An organization representing aerospace companies in Connecticut and southwestern Massachusetts has pledged over $180,000 to Asnuntuck Community College's Advanced Manufacturing Technology Center.

Aerospace Components Manufacturers, a nonprofit network of dozens of independent aerospace companies, said the gift honors 20 years of its close collaboration with Asnuntuck, which launched its high-tech manufacturing training program in 1998.

Asnuntuck advanced manufacturing center
Asnuntuck's advanced manufacturing technology center.

One of the biggest challenges to the aerospace industry is finding the talent to fill its many high-skill positions, says ACM executive director Paul Murphy.

That's why ACM began working with Asnuntuck to ensure technology center graduates have the skills required for work that becomes more sophisticated each year.

ACM and Asnuntuck officials developed a curriculum that includes courses on shop math, geometric dimensions and tolerances, blueprint reading, and other critical aspects of design and fabrication.

"We have been collaborating partners for 20 years and we are better because of each other," Murphy said.

"Asnuntuck stepped up to the plate, listened to ACM, and created the courses they have today as well as the certificate programs now in place."

Workforce Needs

Officials at the Enfield college reciprocated by renaming the technology center's CNC machine technology lab in honor of the aerospace group.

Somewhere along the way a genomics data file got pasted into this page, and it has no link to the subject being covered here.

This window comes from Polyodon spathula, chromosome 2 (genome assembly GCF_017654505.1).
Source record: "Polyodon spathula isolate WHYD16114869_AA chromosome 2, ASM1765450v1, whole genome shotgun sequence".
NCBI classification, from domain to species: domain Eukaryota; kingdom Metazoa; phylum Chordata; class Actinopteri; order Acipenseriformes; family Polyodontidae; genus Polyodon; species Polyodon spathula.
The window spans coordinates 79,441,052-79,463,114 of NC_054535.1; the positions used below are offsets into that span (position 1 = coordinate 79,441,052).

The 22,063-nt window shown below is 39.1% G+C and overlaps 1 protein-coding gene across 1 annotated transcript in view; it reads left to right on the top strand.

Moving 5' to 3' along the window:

"By ensuring that more students gain access to careers in this exciting industry, these funds will aid in both the realization of individual educational and career goals as well as helping to satisfy a dramatically increasing demand for a technologically skilled workforce," Asnuntuck president James Lombella said.

He thanked the group on behalf of the college. He also lauded industry partners for helping prepare the next generation of analysts, engineers, inspectors, managers, machinists, and welders for a workforce that is always expanding and evolving.

Connecticut manufacturing's need for high-skilled workers has put increased pressure on the state's colleges, universities, and high schools to prepare students for advanced manufacturing positions and close the much-publicized skills gap.

This comes as several major aerospace and defense corporations expand operations to accommodate a wave of high-profile projects.

Murphy said ACM represents 108 companies in "Aerospace Alley," which extends from Stratford, home of Sikorsky, to Holyoke, Massachusetts.